10 Things to Know About Birth Control
How much do you know about birth control? Granted, plenty of people have a basic understanding of what they do: serve as contraception. But could you identify the type that would serve you best? And are you aware of the other purposes for it?
The following blog is an overview of the most popular methods of birth control, how they work, and reasons in addition to contraception to use them.
What are the Most Common Types of Birth Control?
1. Condoms. Condoms are the most popular form of birth control because they are easily accessible. They are also a preferred method for people who are not in monogamous relationships since they can also protect from several sexually transmitted diseases. Do note that you could still contract an STD even if you use a condom since it doesn’t always cover all vulnerable areas.
They are also an effective way to reduce the likelihood of infection during anal and oral sex. The best way to increase their efficacy is to follow these recommendations:
– Store at room temperature.
– Always check the expiration date.
– Don’t “double up”. Wearing two condoms at once can increase the chance of breakage.
– Wear them from beginning to end. Do not think that a woman can only become pregnant when the male ejaculates. Pregnancy is also possible through pre-ejaculatory bodily fluids.
2. Oral contraceptives. Also known as “the pill.” This is an easy way to prevent pregnancy since all the woman has to do is to take the contraceptive once a day. That said, for it to work effectively, you do have to take it every single day; so this is not the best method for forgetful people.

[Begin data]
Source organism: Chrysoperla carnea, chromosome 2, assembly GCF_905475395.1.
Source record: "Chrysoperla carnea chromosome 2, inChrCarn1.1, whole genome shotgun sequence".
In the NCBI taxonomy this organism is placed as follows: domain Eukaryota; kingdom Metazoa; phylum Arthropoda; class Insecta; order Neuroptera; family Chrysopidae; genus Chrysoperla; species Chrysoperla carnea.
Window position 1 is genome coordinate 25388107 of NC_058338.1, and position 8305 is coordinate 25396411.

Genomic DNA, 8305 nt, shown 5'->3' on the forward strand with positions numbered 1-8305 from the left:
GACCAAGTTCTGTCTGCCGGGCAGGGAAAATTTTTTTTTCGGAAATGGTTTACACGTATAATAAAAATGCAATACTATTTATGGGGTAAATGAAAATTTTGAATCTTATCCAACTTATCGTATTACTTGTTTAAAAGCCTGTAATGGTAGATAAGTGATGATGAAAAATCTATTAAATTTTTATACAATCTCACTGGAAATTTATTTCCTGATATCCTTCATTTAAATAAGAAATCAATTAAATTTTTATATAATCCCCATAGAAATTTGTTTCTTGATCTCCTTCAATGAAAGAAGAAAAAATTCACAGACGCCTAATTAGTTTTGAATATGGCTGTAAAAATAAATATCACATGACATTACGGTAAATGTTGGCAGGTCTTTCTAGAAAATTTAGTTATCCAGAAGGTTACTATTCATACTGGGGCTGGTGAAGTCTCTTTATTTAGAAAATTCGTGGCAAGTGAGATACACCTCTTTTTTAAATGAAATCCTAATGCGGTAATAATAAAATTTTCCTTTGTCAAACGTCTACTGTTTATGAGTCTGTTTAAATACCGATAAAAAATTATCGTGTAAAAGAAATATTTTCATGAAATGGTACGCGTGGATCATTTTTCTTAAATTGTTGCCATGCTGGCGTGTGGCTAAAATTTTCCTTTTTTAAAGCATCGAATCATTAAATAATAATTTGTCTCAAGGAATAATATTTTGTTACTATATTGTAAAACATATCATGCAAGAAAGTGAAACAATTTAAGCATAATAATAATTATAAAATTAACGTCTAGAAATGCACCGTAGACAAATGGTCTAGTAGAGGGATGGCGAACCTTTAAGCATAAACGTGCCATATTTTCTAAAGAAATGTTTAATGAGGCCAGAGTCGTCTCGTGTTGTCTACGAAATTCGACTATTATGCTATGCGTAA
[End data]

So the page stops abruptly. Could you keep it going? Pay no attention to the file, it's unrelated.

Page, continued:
If you remember to take it correctly, it’s an effective method to avoid pregnancy, since it prevents ovulation.
It’s crucial to note that with the exception of condoms, no other contraceptive method protects you from sexually transmitted diseases. So opt for this alternative if you know for a fact that your one, single sexual partner is also exclusive with you and has no STDs.
3. IUD. The letters stand for Intrauterine Device. It’s a small piece of plastic, shaped like a T. It releases hormones into your bloodstream that can either prevent ovulation or block sperm from reaching an egg.
IUDs are an excellent alternative for women who know they do not wish to become a mother any time soon (or ever). Once inserted, the woman won’t have to worry about birth control for several years (speak with your gynecologist about specific brands, since the timeframe can range from three to twelve years).
4. The Patch. The patch is another hormonal method that prevents the ovaries from releasing eggs, increases the thickness of cervical mucus to prevent sperm from reaching an egg, and it causes the lining of the uterus to become porous, so that in the event that there is fertilization, the egg doesn’t implant on the uterus.
The patch is placed directly on your skin and is only available by prescription. It must be replaced weekly.